Others trust their gut feeling more than anything else. They only need a feeling, a rough concept to decide. It is not difficult to understand that these two personality types can cause conflicts in a team situation.
Additionally, some people will make their decision based on the facts or based on the impact the decision would have on the people affected by it. To have balanced decisions, it is helpful to have people that are looking at both the facts and the impact. Oftentimes we do not have that balanced perspective on our teams or we don’t embrace it and allow the different perspectives to carry equal weight in contributing to the decision. Doing exercises that help you embrace the other perspectives and to compensate for your own blind spots is extremely helpful in having a high performing team that makes more durable decisions.
Another area we look at is how different personality types get work done.
I am the type of person to go to Italy without any plans and am perfectly comfortable with it. I have all the things I want to do in my head and will make them happen once I am there as opportunities arise. It’s not that I don’t have the skills to structure things and plan ahead; it’s just not my natural go-to. I am a P-Personality according to the Myers Briggs assessment.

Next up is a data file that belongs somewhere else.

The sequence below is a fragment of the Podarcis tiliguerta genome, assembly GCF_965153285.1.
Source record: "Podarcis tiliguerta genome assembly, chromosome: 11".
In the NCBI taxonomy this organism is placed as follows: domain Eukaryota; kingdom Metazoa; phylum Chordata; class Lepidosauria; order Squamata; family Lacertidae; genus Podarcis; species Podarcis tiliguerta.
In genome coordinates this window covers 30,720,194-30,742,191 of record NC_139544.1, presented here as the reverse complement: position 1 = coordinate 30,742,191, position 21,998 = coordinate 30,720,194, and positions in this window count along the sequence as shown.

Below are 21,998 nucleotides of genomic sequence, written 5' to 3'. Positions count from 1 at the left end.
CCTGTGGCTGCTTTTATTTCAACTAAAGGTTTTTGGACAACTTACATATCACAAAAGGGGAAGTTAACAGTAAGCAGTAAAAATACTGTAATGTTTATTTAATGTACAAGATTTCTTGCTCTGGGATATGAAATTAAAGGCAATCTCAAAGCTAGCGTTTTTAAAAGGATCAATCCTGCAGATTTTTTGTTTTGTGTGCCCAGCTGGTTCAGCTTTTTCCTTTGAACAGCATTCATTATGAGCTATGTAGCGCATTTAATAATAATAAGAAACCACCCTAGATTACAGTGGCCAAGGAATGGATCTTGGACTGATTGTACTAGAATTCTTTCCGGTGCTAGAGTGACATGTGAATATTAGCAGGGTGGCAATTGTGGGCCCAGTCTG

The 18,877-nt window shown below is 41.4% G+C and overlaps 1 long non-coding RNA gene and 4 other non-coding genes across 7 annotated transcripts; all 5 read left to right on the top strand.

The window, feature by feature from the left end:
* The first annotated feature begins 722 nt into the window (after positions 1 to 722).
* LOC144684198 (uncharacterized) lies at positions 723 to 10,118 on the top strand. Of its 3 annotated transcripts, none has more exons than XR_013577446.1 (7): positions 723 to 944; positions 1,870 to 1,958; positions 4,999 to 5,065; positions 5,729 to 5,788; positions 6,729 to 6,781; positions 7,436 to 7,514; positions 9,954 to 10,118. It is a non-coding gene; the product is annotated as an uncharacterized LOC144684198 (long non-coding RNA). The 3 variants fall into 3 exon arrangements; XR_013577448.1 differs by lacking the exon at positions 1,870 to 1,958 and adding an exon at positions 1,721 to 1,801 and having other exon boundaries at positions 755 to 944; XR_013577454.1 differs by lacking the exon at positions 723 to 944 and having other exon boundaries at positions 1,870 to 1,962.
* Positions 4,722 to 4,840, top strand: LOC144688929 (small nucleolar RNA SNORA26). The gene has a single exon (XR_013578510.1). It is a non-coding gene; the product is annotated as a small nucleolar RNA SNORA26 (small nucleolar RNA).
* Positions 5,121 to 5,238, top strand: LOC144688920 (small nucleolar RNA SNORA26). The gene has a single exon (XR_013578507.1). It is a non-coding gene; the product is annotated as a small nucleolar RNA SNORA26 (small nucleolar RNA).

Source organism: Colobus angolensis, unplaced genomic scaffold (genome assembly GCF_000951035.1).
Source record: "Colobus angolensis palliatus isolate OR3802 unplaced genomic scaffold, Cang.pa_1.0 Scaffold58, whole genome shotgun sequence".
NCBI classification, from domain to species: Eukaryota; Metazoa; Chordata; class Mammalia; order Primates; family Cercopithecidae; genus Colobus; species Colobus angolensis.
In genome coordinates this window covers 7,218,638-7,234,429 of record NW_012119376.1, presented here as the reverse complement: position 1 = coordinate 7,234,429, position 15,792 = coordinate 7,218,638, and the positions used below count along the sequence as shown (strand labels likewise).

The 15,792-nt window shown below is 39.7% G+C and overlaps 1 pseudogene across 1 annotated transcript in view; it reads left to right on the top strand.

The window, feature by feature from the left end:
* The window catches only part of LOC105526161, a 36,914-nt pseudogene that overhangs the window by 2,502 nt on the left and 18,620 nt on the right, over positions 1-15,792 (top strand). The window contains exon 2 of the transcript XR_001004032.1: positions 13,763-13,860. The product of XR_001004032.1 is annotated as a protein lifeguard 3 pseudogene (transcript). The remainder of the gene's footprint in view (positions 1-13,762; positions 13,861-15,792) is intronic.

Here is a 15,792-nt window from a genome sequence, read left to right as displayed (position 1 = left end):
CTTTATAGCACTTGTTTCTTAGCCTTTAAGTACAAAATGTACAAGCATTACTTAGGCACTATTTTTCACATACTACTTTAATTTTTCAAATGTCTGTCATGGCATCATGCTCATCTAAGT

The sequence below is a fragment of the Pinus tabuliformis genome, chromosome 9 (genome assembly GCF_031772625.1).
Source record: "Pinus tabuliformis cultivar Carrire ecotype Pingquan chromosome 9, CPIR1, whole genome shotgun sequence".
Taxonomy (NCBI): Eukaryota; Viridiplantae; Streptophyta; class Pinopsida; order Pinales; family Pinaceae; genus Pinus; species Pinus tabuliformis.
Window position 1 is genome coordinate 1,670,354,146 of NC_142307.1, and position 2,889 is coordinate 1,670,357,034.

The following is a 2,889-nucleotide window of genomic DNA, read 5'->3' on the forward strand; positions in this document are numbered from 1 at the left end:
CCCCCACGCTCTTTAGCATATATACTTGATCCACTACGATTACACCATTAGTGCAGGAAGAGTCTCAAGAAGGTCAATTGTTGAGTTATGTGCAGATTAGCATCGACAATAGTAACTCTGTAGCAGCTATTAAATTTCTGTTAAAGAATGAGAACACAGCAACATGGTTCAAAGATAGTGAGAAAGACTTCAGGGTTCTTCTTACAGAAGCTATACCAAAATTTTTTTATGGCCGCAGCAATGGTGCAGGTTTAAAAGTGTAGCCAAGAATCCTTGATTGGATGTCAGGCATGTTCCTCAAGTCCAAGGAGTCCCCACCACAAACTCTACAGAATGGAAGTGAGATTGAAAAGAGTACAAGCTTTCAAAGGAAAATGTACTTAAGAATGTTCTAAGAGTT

P-Personalities are thinking about stuff for a long time, however, nothing will go on paper until the very end. They have a long list of options and figure things out when they get to their final destination. They are not as structured as J-Personalities.
If you are a J-Personality, you love the details and planning it all out every step of the way from the first discussion through the end of the vacation. No matter if you are planning your holiday to Italy or the next six weeks of your project.
Having both personalities on a project team can be frustrating when they don't understand how each other approaches decision-making.
J-Personalities naturally think that P-Personalities are not making progress.